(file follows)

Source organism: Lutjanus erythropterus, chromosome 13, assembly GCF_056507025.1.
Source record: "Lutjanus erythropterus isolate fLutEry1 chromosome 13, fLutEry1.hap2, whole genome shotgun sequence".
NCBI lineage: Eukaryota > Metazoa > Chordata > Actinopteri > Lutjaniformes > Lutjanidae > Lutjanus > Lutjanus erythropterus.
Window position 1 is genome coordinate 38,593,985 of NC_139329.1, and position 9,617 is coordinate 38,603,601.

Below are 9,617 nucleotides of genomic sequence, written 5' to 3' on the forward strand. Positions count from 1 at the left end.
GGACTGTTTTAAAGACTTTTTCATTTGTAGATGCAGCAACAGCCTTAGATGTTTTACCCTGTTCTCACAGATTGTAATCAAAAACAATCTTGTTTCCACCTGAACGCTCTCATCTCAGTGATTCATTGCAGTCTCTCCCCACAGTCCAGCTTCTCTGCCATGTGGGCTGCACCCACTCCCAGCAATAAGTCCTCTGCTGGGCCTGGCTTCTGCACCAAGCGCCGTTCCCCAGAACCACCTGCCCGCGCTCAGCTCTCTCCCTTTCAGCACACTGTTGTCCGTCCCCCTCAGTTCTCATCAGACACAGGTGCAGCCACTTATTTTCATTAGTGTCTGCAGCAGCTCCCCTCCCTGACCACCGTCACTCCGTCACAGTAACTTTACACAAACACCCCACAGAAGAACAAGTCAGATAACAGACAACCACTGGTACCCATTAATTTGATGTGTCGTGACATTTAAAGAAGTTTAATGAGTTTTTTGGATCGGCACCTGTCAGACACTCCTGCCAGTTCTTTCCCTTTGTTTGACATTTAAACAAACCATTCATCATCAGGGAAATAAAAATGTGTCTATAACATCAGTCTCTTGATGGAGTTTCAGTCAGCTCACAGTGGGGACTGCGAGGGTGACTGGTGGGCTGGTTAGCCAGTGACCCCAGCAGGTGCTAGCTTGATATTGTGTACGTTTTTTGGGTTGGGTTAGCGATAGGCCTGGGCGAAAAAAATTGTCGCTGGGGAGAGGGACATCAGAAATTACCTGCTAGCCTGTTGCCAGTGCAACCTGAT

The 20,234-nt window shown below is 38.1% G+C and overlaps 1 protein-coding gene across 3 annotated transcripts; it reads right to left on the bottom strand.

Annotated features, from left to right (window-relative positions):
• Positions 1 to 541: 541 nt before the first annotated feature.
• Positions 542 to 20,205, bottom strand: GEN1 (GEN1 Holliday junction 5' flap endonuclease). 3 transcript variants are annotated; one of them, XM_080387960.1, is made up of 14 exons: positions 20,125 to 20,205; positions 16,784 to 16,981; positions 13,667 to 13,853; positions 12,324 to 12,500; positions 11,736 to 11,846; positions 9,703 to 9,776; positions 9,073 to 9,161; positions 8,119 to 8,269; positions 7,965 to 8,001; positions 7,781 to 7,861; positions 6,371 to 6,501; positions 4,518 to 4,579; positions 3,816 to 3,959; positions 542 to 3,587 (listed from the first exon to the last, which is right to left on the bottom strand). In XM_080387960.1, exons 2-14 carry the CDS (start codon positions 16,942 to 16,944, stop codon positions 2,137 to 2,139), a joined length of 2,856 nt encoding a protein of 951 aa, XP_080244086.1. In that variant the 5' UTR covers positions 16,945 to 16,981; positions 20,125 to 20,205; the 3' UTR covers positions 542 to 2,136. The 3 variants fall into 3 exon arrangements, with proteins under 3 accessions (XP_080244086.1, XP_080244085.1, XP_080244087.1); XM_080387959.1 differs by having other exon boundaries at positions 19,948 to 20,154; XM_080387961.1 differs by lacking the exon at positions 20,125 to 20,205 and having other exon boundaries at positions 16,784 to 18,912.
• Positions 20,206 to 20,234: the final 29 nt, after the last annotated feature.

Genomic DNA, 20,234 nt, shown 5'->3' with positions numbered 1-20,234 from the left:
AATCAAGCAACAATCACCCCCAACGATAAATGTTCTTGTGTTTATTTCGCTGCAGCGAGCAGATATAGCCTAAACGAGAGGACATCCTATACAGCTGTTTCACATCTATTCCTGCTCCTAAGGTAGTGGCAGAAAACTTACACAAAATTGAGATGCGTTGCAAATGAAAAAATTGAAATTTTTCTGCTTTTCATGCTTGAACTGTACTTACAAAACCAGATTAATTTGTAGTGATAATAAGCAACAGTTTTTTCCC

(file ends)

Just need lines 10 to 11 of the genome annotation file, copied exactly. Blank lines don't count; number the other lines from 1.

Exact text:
• Positions 542 to 20,205, bottom strand: GEN1 (GEN1 Holliday junction 5' flap endonuclease). 3 transcript variants are annotated; one of them, XM_080387960.1, is made up of 14 exons: positions 20,125 to 20,205; positions 16,784 to 16,981; positions 13,667 to 13,853; positions 12,324 to 12,500; positions 11,736 to 11,846; positions 9,703 to 9,776; positions 9,073 to 9,161; positions 8,119 to 8,269; positions 7,965 to 8,001; positions 7,781 to 7,861; positions 6,371 to 6,501; positions 4,518 to 4,579; positions 3,816 to 3,959; positions 542 to 3,587 (listed from the first exon to the last, which is right to left on the bottom strand). In XM_080387960.1, exons 2-14 carry the CDS (start codon positions 16,942 to 16,944, stop codon positions 2,137 to 2,139), a joined length of 2,856 nt encoding a protein of 951 aa, XP_080244086.1. In that variant the 5' UTR covers positions 16,945 to 16,981; positions 20,125 to 20,205; the 3' UTR covers positions 542 to 2,136. The 3 variants fall into 3 exon arrangements, with proteins under 3 accessions (XP_080244086.1, XP_080244085.1, XP_080244087.1); XM_080387959.1 differs by having other exon boundaries at positions 19,948 to 20,154; XM_080387961.1 differs by lacking the exon at positions 20,125 to 20,205 and having other exon boundaries at positions 16,784 to 18,912.
• Positions 20,206 to 20,234: the final 29 nt, after the last annotated feature.